Nutritional yeast might not sound very appetizing as it rolls off your tongue, but trust me; a few sprinkles over a freshly popped bowl of stove-popped corn will convince you to add these flakes to pretty much every dish or snack. I’m not quite sure when I discovered nutritional yeast flakes, but they certainly add a delicious, zesty flavor (like Parmesan cheese) to veggies, popcorn, pasta, soups, stir fries and plenty more dishes for the casien allergic (to cow dairy protein), vegans and vegetarians, and the milk-intolerant. Plus, nutritional yeast flakes add plenty of vitamins, minerals, and protein—not to mention a pretty impressive line-up of health benefits to any diet…
1. Nutritional Yeast Isn’t Like Other Yeasts
While you may have noticed both nutritional yeast flakes and brewer’s and baking yeasts all at your local market, it would be wrong to let you confuse nutritional yeast with other yeasts, which are all used for very different things.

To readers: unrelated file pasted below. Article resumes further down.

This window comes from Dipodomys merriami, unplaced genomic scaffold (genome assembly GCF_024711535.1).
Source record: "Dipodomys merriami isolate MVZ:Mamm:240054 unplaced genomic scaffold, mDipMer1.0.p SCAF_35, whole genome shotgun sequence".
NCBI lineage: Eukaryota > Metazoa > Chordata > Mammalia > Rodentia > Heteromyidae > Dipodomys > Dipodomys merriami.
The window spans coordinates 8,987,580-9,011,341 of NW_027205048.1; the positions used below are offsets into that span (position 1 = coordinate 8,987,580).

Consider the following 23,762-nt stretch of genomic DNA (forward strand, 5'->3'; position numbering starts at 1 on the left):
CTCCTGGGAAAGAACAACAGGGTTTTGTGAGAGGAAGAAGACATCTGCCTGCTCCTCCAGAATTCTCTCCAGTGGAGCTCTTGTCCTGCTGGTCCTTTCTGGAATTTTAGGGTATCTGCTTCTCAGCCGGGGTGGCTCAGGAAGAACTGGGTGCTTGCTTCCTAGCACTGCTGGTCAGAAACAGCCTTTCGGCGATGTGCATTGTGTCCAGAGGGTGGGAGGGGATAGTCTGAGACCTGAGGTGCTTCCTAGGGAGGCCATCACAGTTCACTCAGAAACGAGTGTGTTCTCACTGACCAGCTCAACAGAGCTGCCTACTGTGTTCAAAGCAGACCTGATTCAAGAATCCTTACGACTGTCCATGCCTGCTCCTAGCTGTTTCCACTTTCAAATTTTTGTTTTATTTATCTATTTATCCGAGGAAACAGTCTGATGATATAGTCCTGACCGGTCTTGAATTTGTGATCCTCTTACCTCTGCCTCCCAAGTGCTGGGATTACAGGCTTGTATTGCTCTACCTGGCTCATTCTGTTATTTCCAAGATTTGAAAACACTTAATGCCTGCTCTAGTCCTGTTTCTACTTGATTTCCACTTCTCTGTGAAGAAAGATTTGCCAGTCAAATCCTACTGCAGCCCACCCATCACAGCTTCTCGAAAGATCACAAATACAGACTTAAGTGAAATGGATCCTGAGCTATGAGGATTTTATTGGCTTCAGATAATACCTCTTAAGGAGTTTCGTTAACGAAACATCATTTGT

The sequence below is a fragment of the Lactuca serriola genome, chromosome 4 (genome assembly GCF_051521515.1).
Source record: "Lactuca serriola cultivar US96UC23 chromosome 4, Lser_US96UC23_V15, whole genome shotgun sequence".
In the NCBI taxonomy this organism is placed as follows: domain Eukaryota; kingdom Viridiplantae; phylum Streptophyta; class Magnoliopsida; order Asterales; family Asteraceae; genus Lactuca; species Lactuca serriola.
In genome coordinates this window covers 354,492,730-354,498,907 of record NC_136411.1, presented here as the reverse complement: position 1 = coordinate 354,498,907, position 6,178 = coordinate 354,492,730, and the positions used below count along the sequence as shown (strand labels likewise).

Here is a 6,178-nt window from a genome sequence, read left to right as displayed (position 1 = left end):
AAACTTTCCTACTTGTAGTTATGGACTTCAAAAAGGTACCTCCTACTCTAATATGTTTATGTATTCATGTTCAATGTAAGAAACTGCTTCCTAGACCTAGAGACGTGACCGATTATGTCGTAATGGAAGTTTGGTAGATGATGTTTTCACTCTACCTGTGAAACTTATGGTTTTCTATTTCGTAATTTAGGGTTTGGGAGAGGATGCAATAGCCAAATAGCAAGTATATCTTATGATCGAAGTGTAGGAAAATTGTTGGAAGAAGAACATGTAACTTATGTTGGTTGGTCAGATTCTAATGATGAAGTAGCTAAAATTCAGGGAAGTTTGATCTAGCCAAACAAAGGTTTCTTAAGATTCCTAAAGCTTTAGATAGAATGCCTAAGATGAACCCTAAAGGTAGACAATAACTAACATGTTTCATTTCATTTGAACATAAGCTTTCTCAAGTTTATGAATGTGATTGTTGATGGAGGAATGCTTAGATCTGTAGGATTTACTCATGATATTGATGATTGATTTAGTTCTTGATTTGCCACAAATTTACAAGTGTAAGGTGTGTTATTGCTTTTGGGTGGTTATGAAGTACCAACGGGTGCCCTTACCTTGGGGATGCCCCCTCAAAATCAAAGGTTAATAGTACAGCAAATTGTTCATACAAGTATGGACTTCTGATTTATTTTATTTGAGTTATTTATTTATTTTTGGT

Nutritional yeast (Saccharomyces Cerevisiae or “nooch”) grows typically on black strap molasses, whey, or wood pulp. This type of yeast is harvested, washed, dried, deactivated using heat (so it won’t make anything rise), and ground into a powder or flakes. Baker’s yeast, on the other hand, is an active yeast used for bread-making while brewer’s yeast is inactive, but distinctly bitter for beer-making.